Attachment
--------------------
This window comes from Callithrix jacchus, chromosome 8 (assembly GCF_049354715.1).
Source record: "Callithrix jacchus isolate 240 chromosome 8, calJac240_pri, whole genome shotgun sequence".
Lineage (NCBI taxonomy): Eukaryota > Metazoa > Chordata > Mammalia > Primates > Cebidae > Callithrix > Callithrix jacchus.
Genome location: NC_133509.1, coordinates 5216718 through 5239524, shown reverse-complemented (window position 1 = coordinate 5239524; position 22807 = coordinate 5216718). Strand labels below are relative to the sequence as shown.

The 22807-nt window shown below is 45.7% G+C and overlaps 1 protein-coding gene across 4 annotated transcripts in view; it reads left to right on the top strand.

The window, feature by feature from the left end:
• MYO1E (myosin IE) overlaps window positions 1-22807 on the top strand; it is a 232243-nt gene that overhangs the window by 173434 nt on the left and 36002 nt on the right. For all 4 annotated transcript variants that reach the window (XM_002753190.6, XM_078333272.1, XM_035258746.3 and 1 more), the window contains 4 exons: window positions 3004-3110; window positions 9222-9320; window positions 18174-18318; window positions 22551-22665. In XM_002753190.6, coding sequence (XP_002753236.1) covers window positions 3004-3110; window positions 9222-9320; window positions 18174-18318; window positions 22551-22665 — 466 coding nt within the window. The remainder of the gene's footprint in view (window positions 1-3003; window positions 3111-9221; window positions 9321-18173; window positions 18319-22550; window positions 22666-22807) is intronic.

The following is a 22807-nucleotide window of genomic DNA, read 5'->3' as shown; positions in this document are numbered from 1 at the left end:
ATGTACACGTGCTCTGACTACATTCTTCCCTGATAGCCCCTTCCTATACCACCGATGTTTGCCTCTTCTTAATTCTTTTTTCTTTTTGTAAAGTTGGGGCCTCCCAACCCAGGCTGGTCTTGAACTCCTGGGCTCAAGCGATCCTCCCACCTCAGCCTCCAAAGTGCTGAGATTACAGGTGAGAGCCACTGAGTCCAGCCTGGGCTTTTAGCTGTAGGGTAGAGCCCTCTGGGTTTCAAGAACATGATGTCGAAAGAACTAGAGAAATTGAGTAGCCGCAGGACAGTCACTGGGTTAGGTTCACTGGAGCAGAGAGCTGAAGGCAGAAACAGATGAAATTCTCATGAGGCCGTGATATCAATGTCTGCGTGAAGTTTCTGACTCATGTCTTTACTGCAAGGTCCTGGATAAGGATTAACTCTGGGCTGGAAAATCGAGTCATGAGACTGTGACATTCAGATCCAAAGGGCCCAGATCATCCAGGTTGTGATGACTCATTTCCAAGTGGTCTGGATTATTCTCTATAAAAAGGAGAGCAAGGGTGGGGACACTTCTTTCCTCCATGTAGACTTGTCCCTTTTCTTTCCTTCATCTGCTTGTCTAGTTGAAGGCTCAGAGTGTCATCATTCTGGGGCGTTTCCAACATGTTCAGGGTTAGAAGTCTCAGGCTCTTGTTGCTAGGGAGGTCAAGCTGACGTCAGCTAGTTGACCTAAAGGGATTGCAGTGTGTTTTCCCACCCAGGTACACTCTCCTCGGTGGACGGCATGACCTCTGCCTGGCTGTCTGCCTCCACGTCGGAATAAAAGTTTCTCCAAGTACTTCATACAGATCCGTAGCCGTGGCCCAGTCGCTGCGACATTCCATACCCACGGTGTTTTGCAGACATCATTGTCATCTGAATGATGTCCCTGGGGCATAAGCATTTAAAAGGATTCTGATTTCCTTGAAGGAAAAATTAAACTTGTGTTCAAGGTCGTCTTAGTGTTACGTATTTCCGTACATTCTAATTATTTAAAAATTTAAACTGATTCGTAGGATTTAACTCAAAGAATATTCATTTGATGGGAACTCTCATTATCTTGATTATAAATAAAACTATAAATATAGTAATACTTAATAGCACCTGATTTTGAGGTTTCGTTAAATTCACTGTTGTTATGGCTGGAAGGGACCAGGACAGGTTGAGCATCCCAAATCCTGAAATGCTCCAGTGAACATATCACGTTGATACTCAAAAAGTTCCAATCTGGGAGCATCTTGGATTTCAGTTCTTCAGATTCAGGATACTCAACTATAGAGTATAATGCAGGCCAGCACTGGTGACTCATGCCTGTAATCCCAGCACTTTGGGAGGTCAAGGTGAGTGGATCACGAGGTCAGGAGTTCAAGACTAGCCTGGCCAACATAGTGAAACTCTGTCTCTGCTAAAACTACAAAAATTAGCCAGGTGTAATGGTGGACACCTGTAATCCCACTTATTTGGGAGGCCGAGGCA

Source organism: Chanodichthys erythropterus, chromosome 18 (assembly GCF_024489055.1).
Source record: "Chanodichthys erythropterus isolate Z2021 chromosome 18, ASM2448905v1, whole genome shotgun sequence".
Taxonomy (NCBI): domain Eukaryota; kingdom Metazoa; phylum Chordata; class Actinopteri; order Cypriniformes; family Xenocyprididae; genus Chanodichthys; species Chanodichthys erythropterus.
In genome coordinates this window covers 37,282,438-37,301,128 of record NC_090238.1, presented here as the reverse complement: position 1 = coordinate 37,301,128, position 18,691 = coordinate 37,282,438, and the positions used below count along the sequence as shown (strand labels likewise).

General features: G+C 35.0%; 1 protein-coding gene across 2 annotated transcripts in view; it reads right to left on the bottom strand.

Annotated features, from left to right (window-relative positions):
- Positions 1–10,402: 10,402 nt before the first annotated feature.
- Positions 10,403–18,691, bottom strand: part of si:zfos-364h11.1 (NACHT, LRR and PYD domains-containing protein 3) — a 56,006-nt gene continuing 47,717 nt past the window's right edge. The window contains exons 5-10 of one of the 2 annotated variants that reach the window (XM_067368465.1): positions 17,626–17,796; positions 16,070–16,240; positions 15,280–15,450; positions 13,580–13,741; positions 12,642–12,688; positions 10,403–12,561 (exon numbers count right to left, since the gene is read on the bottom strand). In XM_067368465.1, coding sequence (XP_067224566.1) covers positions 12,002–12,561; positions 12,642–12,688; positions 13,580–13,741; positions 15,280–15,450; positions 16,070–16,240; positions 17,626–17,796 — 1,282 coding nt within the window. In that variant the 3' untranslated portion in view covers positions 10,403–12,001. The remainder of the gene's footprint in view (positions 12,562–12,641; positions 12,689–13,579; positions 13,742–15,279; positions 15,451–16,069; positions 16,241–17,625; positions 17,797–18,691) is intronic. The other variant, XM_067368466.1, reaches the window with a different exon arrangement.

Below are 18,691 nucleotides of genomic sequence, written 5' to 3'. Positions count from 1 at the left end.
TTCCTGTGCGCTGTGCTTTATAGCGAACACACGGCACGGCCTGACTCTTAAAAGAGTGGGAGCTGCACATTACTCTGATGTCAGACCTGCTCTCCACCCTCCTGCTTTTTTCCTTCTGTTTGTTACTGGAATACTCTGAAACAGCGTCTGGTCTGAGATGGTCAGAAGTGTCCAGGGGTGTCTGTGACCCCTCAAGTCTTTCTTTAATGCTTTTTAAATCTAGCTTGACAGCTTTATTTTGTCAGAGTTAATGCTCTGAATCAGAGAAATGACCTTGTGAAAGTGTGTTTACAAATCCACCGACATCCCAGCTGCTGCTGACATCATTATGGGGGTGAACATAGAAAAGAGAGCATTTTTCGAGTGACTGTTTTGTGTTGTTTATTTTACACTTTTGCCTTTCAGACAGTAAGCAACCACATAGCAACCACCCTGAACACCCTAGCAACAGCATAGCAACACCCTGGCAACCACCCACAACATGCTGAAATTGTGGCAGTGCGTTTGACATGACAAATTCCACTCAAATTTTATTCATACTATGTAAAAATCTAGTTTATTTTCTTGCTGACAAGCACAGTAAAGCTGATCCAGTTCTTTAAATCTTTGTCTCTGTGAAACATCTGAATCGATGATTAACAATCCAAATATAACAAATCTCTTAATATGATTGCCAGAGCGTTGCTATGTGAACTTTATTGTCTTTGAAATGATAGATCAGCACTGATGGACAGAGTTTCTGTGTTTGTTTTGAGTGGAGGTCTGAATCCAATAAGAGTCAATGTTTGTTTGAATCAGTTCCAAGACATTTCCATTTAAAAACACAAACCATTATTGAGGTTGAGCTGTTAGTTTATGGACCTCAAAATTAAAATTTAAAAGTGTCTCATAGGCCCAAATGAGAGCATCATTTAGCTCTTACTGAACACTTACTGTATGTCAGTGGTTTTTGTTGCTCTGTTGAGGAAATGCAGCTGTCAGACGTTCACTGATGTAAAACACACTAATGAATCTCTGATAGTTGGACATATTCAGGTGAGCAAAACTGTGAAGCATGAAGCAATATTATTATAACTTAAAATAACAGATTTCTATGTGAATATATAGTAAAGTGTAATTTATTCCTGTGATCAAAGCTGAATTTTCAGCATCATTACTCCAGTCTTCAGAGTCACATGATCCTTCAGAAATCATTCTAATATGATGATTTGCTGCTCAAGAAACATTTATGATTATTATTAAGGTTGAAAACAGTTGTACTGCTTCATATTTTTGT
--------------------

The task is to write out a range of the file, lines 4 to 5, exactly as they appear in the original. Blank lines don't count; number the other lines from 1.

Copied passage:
Genome location: NC_133509.1, coordinates 5216718 through 5239524, shown reverse-complemented (window position 1 = coordinate 5239524; position 22807 = coordinate 5216718). Strand labels below are relative to the sequence as shown.

The 22807-nt window shown below is 45.7% G+C and overlaps 1 protein-coding gene across 4 annotated transcripts in view; it reads left to right on the top strand.